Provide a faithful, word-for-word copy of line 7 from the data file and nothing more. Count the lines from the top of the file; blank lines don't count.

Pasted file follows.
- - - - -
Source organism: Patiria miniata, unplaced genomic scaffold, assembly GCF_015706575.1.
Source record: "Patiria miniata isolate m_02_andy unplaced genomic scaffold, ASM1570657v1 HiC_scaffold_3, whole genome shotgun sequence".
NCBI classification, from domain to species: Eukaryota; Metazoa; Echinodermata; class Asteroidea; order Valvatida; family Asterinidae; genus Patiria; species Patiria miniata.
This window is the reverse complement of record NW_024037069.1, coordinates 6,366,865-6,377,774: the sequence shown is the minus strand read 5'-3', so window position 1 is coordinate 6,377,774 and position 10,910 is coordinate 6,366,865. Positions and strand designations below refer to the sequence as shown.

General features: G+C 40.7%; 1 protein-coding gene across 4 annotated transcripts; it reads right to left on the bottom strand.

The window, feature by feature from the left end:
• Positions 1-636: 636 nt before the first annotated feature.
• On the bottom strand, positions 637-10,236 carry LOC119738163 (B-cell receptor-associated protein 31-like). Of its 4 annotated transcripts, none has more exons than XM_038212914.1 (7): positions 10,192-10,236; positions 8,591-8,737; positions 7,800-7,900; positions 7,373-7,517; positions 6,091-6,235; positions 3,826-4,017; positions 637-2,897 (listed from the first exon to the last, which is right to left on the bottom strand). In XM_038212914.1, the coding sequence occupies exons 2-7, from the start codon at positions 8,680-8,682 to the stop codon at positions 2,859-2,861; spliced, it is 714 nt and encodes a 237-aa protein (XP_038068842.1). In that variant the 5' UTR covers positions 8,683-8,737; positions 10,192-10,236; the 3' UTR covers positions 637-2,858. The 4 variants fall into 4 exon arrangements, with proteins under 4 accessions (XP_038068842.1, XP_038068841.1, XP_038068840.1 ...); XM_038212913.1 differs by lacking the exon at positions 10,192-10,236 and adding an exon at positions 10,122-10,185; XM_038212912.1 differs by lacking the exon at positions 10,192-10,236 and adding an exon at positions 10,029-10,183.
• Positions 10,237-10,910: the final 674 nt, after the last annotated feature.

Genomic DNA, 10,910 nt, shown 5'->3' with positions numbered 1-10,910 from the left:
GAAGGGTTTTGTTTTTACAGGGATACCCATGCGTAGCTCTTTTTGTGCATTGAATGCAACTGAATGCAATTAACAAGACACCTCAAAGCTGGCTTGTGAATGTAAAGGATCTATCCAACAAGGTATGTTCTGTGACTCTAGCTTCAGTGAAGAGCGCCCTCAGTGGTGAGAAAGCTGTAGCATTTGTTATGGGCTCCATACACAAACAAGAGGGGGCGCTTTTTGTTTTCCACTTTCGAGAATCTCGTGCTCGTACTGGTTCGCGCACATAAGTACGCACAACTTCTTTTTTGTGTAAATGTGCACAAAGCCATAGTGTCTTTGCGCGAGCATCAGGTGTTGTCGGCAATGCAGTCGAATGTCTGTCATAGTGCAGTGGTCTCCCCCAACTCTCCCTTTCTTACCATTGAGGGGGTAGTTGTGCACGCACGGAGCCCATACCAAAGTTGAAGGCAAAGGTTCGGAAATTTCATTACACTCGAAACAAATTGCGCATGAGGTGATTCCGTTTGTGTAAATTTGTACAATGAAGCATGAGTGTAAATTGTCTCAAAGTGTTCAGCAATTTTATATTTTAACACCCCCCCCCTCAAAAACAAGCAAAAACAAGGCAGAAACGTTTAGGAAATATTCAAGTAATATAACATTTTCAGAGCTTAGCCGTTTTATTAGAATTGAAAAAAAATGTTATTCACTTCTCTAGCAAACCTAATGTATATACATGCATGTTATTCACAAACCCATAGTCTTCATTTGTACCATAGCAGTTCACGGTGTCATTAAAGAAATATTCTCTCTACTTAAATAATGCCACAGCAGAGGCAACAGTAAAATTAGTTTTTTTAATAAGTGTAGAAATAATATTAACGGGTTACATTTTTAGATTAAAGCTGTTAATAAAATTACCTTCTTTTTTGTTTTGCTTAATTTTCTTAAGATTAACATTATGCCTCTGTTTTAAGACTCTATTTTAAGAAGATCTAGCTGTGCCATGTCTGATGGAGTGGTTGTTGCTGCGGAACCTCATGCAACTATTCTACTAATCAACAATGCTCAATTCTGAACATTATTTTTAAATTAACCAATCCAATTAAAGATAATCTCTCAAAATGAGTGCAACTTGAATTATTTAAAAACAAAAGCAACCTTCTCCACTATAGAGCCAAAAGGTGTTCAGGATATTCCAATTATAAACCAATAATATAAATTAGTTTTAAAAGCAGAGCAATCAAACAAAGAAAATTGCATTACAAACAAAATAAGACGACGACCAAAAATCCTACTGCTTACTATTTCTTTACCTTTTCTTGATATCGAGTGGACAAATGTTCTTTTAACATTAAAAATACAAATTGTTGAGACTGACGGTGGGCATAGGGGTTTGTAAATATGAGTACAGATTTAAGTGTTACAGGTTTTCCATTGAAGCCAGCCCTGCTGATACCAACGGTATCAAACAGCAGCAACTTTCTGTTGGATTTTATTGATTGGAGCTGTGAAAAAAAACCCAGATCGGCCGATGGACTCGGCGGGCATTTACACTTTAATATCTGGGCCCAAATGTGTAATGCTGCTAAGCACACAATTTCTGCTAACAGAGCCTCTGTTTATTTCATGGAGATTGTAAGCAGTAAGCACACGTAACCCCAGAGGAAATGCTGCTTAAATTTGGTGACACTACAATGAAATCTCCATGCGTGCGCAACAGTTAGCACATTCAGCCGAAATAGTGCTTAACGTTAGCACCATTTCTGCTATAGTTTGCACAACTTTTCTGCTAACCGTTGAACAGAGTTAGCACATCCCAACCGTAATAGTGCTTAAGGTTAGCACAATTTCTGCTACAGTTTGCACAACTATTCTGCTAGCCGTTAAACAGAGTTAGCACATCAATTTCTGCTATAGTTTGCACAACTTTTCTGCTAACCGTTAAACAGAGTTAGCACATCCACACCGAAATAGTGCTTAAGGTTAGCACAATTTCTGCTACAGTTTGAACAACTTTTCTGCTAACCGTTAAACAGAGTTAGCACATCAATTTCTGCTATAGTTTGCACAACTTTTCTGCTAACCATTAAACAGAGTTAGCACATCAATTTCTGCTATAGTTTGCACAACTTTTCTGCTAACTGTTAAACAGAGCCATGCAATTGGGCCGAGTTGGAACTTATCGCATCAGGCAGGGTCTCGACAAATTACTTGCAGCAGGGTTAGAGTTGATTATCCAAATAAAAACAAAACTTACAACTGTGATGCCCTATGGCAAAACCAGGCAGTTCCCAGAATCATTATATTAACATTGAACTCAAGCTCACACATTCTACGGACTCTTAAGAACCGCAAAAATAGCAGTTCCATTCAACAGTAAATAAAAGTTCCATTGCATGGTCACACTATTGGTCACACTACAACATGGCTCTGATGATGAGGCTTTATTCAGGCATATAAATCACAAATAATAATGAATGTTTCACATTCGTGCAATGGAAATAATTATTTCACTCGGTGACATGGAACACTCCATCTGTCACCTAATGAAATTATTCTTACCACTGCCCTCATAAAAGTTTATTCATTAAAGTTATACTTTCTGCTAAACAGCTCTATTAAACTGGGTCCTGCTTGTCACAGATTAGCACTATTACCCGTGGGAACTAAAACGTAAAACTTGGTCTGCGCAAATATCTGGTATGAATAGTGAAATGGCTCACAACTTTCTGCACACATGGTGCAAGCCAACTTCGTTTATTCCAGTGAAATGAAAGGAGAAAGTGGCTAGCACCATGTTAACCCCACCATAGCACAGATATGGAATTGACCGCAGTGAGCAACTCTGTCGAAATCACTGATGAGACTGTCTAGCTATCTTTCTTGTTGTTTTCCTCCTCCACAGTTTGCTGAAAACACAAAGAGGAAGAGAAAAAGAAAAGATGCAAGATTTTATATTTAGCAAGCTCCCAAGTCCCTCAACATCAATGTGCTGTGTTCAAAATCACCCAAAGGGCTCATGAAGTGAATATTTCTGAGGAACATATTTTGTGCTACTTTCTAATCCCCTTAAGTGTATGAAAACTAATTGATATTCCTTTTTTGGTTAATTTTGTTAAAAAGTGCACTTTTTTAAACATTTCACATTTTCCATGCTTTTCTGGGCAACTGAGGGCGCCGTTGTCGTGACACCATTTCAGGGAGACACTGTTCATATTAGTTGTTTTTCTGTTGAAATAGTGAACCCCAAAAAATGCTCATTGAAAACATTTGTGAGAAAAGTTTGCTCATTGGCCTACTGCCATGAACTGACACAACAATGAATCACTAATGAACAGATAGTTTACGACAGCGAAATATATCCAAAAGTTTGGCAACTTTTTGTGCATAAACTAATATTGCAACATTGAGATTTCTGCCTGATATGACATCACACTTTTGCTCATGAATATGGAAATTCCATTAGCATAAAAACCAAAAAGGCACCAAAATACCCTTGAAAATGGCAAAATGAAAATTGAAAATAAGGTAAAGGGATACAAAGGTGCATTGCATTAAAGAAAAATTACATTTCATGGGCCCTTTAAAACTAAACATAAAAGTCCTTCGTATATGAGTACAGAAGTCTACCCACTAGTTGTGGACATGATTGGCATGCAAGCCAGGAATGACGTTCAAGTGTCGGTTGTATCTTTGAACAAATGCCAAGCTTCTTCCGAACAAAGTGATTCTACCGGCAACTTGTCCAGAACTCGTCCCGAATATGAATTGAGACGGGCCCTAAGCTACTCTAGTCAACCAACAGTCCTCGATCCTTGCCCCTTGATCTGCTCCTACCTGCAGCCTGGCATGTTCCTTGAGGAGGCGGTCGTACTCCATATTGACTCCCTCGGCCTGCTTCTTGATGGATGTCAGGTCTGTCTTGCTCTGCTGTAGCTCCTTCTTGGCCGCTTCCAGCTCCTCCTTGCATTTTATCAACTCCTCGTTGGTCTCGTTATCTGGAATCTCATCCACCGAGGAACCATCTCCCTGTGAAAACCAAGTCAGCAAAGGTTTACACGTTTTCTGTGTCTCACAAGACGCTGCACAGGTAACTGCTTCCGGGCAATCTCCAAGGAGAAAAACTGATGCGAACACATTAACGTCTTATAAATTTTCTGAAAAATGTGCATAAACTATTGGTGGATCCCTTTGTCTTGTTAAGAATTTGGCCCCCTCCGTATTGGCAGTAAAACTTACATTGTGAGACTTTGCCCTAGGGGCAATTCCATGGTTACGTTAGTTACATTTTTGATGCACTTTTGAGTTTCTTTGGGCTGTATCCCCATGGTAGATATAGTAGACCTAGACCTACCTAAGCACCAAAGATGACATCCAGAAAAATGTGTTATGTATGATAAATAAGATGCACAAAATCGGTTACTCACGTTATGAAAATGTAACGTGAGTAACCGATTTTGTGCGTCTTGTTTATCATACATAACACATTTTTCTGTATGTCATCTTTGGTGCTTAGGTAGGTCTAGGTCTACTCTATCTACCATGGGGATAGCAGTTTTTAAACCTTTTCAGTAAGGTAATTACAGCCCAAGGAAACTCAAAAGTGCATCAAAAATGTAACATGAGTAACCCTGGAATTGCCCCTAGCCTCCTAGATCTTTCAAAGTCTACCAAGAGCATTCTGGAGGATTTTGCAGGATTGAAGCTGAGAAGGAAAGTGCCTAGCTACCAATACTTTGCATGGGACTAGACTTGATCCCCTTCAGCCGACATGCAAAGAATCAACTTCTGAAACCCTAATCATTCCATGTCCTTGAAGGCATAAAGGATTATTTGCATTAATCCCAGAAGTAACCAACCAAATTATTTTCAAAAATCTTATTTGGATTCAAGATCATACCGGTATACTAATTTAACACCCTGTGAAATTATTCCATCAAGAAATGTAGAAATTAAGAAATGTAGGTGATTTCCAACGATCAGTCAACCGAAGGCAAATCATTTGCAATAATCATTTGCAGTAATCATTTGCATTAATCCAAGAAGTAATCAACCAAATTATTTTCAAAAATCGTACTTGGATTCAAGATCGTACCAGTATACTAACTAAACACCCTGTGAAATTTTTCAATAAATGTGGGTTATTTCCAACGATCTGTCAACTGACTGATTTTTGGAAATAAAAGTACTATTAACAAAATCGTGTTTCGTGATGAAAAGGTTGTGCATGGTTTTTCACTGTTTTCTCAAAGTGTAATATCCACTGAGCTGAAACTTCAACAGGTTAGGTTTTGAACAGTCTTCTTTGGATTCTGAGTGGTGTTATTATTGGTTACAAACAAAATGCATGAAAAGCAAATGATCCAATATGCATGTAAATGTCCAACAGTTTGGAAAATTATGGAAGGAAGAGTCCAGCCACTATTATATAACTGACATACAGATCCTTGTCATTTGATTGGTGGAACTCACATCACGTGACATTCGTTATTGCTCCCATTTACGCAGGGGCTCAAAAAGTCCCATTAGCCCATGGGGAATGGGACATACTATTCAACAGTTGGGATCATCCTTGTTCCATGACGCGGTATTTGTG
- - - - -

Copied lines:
• Positions 1-636: 636 nt before the first annotated feature.